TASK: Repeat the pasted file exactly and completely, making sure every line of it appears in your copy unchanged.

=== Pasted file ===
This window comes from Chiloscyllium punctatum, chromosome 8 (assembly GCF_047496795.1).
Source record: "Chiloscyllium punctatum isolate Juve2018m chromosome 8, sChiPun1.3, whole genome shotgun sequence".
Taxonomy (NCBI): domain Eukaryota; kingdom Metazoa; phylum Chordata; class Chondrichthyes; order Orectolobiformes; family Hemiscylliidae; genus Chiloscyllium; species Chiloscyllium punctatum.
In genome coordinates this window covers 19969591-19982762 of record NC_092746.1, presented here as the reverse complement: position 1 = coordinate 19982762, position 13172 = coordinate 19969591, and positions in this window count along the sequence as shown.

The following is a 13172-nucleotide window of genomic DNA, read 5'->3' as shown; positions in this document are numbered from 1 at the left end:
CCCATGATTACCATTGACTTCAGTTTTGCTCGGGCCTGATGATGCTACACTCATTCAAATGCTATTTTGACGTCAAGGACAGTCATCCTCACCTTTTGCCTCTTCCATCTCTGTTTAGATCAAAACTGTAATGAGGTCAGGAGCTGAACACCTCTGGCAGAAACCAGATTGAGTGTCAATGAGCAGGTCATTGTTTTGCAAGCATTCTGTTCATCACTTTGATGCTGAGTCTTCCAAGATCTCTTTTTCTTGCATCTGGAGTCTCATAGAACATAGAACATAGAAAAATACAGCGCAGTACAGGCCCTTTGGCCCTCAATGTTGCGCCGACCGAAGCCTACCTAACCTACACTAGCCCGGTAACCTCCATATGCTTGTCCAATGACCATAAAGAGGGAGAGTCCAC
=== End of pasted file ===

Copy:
This window comes from Chiloscyllium punctatum, chromosome 8 (assembly GCF_047496795.1).
Source record: "Chiloscyllium punctatum isolate Juve2018m chromosome 8, sChiPun1.3, whole genome shotgun sequence".
Taxonomy (NCBI): domain Eukaryota; kingdom Metazoa; phylum Chordata; class Chondrichthyes; order Orectolobiformes; family Hemiscylliidae; genus Chiloscyllium; species Chiloscyllium punctatum.
In genome coordinates this window covers 19969591-19982762 of record NC_092746.1, presented here as the reverse complement: position 1 = coordinate 19982762, position 13172 = coordinate 19969591, and positions in this window count along the sequence as shown.

The following is a 13172-nucleotide window of genomic DNA, read 5'->3' as shown; positions in this document are numbered from 1 at the left end:
CCCATGATTACCATTGACTTCAGTTTTGCTCGGGCCTGATGATGCTACACTCATTCAAATGCTATTTTGACGTCAAGGACAGTCATCCTCACCTTTTGCCTCTTCCATCTCTGTTTAGATCAAAACTGTAATGAGGTCAGGAGCTGAACACCTCTGGCAGAAACCAGATTGAGTGTCAATGAGCAGGTCATTGTTTTGCAAGCATTCTGTTCATCACTTTGATGCTGAGTCTTCCAAGATCTCTTTTTCTTGCATCTGGAGTCTCATAGAACATAGAACATAGAAAAATACAGCGCAGTACAGGCCCTTTGGCCCTCAATGTTGCGCCGACCGAAGCCTACCTAACCTACACTAGCCCGGTAACCTCCATATGCTTGTCCAATGACCATAAAGAGGGAGAGTCCAC